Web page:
SOLD: This set of three paintings depicts the trinity of Vairocana Buddha (centre), flanked by Manjushri to his left, and Samantabhadra to his right. Vairocana Buddha is known as Dainichi Nyorai in Japan, and as Palushena in China, where as Mahavairocana he is identified as the dharmakaya Buddha who represents the ultimate principal of emptiness or sunyata. As the Primordial or Adi-Buddha Vairocana occupies the central position of the Five Buddha mandala, and the two principal 'womb-realm' (garbadhatu) and 'vajra-realm' (vajradhatu) mandalas of the Shingon tradition.
Vairocana Buddha is white in colour and sits in vajra-posture upon a sun and moon disc, an open pink lotus, and an eight-sided jeweled throne that is supported by lions. He is adorned with all manner of gold and jewel ornaments, divine silk garments, and a golden crown that bears the small images of the Five Buddhas. His ornate halo is ornamented with spheres and curving rays of rainbow light, and both his halo and radiant aura are encircled by a ring of fire. With his two hands he makes the bodhyangi-mudra, or 'gesture of enlightenment', with the fingers of his right hand enclosing the raised forefinger of his left hand. This gesture symbolizes both the union of the vajra (left forefinger) in the lotus (right fingers), and Vairocana encircled by the other four of the Five Buddhas (Akshobhya, Ratnasambhava, Amitabha and Ratnasambhava).
Manjushri is youthful and white in colour, and he displays his unique characteristic of the four crowning topknots of hair that represent the peak of his central abode at Mt Wutai Shan in China. In the posture of royal-ease Manjushri sits upon a sun and moon disc and an open pink lotus, with his left foot resting upon a small lotus pedestal. His lotus seat is supported by another lotus that rests upon the back of his ferocious tawny lion vehicle, which is adorned with jewel ornaments and a silk saddlecloth. Manjushri wears gold and jeweled ornaments, and divine silk garments. With his right hand he holds the vajra-hand of his iron wisdom sword, while with his left hand he holds a scroll text of the Prajnaparamita-sutra.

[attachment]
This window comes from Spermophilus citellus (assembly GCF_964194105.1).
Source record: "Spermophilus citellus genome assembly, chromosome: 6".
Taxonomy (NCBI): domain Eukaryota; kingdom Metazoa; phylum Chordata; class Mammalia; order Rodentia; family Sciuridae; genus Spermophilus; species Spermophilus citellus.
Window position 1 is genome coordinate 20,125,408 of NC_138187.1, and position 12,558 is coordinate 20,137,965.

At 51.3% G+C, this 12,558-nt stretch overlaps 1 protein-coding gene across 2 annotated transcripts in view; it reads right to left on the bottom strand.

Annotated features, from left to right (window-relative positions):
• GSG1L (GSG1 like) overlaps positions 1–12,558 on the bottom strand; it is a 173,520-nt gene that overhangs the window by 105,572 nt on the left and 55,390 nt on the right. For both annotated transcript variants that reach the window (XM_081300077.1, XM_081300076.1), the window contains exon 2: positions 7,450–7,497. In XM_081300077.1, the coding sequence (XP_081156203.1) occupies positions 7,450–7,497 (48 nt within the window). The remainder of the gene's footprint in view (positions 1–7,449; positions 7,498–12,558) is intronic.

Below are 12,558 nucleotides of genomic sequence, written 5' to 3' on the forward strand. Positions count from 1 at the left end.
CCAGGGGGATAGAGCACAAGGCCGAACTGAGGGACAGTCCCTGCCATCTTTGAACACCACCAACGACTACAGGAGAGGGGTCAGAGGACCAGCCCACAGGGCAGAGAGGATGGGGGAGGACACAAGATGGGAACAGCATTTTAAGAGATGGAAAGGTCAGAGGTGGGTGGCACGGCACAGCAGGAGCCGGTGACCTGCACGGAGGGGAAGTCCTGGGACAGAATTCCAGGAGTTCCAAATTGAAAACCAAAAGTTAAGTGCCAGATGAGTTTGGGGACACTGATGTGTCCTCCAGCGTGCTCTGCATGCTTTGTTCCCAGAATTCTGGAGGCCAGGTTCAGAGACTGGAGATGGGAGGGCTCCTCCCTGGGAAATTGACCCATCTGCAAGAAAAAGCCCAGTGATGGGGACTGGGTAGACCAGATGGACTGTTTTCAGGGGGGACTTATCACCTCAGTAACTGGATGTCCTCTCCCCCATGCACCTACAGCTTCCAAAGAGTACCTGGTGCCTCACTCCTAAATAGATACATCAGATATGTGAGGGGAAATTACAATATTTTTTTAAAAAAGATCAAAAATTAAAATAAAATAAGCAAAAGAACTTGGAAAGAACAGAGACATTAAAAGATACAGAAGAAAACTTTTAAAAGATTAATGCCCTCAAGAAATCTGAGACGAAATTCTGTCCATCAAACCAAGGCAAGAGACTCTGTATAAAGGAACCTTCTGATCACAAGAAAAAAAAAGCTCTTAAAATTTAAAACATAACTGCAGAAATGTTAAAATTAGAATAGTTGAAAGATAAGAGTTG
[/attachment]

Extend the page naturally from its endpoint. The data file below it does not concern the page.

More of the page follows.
Samantabhadra is white in colour and sits in sattva-paryanka posture at the centre of a pink lotus that rest upon another lotus supported on the back of his elephant vehicle. This crouching six-tusked white elephant holds a lotus stem in his trunk, and is adorned with jewel ornaments and a silk saddlecloth with a small cloud-borne lotus pedestal in front of it. Samantabhadra wears jeweled ornaments and divine silk garments, and he gazes peacefully downward with his hands palms-folded in front of his heart in the anjali-mudra of adoration.
© text by Robert Beer